Parts and Features of a Sleeping Bag
Most of the sleeping bags you look at won't have every single one of these features, but keep an eye out for them, nonetheless. Sleeping bag technology, parts and features have a common goal -- to stop heat loss and keep you comfortable while you sleep in the great outdoors.
Shell - The shell fabric is what makes up the exterior of the sleeping bag. The shell fabric is usually more durable than the lining fabric, and sometimes features water-resistant or waterproof breathable technology.
Lining - The interior fabric of the sleeping bag is the lining. It is usually soft and comfortable, and sometimes feature moisture-wicking technology.
Anatomical Hood - The hood of a sleeping bag is insulated and works to prevent heat loss from your body and the sleeping bag. An "anatomical" hood is a hood that is designed to fit the shape of your neck and head for increased comfort and thermal efficiency.
Pillow pocket - A pocket inside the hood where you can stuff clothes or a camp pillow for head cushioning and support.
Stash pockets - Some sleeping bags feature stash pockets in the hood, chest or other areas. A hood pocket is perfect for keeping your watch nearby when you know you have to get an early start on a climb the next day. A chest pocket is great for keeping music at the ready.
Draft collar - The draft collar, sometimes referred to as a "head gasket," is an insulated collar around the hood. The draft collar stops heat from escaping the sleeping bag. It can usually be tightened or loosened by a drawcord.
Drawcord collar - A drawcord collar tightens and loosens the hood or draft collar of the sleeping bag to prevent heat loss.
Baffle - See the seams running across the shell of your sleeping bag? Those are baffles. They're needed to keep the insulation from shifting or clumping. By keeping insulation in place, baffles keep cold spots and heat loss to a minimum.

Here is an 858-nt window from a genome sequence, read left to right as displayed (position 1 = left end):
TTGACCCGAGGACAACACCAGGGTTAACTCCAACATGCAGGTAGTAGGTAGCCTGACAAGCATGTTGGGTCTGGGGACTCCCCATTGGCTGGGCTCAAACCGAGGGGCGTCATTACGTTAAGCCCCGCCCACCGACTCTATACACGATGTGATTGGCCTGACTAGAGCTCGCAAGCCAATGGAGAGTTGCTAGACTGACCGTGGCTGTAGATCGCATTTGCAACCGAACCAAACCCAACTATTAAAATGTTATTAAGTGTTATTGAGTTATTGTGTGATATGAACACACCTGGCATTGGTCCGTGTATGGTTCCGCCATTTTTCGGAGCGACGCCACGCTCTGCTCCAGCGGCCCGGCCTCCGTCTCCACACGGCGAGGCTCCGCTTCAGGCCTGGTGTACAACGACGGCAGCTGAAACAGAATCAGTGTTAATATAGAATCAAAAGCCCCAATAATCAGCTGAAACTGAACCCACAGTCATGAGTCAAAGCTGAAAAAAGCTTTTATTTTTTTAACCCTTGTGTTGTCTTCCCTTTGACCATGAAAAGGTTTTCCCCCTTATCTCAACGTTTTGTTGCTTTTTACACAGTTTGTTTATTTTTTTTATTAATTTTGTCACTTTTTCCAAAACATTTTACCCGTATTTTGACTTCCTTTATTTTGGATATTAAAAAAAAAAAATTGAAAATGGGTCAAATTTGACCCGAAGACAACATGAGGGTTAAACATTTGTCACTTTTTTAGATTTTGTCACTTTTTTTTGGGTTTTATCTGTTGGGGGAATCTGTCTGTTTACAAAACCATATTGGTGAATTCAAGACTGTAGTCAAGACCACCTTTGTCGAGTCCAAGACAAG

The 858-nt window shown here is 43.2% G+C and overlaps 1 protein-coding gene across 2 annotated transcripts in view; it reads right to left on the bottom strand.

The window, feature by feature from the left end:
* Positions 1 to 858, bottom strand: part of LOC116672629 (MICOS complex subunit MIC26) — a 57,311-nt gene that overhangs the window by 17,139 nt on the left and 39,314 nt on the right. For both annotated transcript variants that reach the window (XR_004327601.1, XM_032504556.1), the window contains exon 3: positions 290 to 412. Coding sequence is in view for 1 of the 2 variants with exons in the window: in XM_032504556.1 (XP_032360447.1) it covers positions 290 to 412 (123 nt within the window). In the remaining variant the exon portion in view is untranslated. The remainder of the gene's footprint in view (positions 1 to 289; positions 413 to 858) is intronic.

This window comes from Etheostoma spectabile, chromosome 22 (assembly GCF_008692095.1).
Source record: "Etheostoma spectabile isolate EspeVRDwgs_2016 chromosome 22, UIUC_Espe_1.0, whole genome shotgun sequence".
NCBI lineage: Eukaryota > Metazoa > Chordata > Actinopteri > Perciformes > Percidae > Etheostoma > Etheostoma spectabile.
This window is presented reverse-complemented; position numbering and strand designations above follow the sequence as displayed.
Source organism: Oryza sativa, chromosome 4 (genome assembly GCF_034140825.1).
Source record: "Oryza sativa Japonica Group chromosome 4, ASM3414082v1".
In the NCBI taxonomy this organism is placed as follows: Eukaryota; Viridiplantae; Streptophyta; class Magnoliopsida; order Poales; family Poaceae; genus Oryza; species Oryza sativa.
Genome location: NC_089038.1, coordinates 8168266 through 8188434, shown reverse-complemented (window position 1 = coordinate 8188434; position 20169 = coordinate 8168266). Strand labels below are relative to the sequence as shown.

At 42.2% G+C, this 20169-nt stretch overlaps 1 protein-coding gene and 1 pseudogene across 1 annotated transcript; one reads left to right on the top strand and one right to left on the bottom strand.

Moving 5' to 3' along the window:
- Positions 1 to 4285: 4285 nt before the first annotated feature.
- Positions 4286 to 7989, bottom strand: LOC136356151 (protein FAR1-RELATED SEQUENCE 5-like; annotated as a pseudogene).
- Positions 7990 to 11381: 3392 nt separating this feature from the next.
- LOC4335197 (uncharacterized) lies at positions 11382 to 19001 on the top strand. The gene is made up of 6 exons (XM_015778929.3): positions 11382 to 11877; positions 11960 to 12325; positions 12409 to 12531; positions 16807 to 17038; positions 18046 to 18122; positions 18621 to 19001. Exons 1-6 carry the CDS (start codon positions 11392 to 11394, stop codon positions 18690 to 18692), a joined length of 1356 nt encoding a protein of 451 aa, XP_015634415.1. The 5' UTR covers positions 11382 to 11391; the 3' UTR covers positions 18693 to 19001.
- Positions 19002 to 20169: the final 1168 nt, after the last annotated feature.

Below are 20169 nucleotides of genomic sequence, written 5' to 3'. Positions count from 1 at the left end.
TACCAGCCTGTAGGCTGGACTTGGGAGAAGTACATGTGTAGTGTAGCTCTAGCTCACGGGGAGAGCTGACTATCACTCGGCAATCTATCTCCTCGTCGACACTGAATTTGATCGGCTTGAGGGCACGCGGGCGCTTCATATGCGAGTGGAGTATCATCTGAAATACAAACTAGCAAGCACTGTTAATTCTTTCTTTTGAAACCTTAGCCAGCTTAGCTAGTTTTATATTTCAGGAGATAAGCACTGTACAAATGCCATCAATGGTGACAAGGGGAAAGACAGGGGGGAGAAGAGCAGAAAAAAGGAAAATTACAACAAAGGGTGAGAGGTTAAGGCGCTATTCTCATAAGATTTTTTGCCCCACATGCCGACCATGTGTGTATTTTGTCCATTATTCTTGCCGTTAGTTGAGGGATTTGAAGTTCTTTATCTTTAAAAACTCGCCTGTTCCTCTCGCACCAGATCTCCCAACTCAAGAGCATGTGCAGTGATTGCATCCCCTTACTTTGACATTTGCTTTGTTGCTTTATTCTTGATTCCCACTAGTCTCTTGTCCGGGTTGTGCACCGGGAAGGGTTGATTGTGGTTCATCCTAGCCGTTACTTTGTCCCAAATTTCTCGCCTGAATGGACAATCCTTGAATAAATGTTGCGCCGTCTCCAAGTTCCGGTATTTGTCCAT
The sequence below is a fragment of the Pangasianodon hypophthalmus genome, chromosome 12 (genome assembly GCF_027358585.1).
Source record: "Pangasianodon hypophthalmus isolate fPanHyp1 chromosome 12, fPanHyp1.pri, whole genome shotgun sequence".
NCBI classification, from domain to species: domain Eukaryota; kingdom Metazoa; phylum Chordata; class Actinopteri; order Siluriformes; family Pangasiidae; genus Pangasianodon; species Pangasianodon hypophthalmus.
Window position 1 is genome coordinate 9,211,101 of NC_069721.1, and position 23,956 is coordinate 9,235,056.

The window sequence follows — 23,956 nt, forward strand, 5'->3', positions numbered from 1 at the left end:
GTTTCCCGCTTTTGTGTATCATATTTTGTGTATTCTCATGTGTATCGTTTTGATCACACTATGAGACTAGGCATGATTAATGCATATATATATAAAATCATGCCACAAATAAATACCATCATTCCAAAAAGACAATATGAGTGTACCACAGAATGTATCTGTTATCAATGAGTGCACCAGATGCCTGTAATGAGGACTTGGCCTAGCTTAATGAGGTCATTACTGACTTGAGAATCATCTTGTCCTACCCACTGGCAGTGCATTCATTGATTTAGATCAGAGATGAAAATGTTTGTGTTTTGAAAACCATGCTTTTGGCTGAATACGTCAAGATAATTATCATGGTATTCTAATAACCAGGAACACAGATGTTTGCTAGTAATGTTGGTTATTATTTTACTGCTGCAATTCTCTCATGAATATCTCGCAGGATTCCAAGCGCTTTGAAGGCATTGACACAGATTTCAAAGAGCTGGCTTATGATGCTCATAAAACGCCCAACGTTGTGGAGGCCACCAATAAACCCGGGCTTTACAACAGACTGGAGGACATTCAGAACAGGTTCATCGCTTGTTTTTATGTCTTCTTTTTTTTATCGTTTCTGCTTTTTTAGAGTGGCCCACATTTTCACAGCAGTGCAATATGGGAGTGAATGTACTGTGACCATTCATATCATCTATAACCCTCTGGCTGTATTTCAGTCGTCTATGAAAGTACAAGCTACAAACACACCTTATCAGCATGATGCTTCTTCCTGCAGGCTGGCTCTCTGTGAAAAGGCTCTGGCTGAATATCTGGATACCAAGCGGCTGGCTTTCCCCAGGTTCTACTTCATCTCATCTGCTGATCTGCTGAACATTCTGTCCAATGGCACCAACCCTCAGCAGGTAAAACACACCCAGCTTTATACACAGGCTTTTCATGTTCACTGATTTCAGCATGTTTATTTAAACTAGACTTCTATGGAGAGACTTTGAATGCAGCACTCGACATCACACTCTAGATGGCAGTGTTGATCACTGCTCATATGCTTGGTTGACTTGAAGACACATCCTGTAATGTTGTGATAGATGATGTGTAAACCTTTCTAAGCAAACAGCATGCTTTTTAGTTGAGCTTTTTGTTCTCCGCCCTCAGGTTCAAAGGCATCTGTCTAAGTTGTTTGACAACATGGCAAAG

Draft tube - An insulated tube that runs along and behind the zipper to stop cold drafts from getting in and warm air from getting out.
Side Seams - The side seams of a sleeping bag are what connect the front and back of the sleeping bag shell together. Some sleeping bags feature ground-level side seams, which are more thermally efficient because they allow the front layer of the sleeping bag to wrap all the way around the body.
Two-way zippers - Two-way zippers allow you to close or open different sections of the sleeping bag to regulate temperature.
Zipper lengths - Full-length zippers make it easier to get in and out of the bag and regulate temperature, half-length zippers save a bit of weight, and no-zipper sleeping bags are ideal for ultralighters.
Footbox - The footbox of a sleeping bag is the section where your feet will be located when you're sleeping. A "trapezoidal" or flared footbox allows more space for your feet to rest comfortably. Some mountaineering sleeping bags have more spacious footboxes to allow room for hot water bottles and boot liners.
Pad loops - Some sleeping bags have pad loops on the sides that are meant to connect to your sleeping bag and keep it in place as you sleep.
Hanging loops - If there are loops on the bottom of your sleeping bag, they're intended for hanging the bag to dry. Hanging your bag to dry, rather than drying it flat, will maintain insulation loft.
Sleeping Bag Shapes
Mummy sleeping bags are the most thermally efficient shape. The "mummy" shape allows for far less dead air space than any other shape, which restricts heat loss. Mummy bags also tend to weigh less, because they use less material than other sleeping bag shapes. Mummy bags also come with an insulated hood, another bonus for warmth.
Rectangular sleeping bags are not ideal for backpacking or cold conditions because they are bulkier and less thermally efficient than mummy bags. However, they are an excellent choice for those who feel restricted by the shape of mummy sleeping bags. They also tend to be less expensive.
Semi-rectangular sleeping bags are a hybrid of mummy and rectangular sleeping bags. They are wide at the shoulder and hips, and slightly taper to the footbox and head. Semi-rectangular sleeping bags are roomier than mummy bags, but are also bulkier. They also don't have hoods like mummy bags do.
Now you're a veritable sleeping bag expert! If you have any more questions about sleeping bags, including what insulation is best for you, you can learn more in our Sleeping Bag Guide.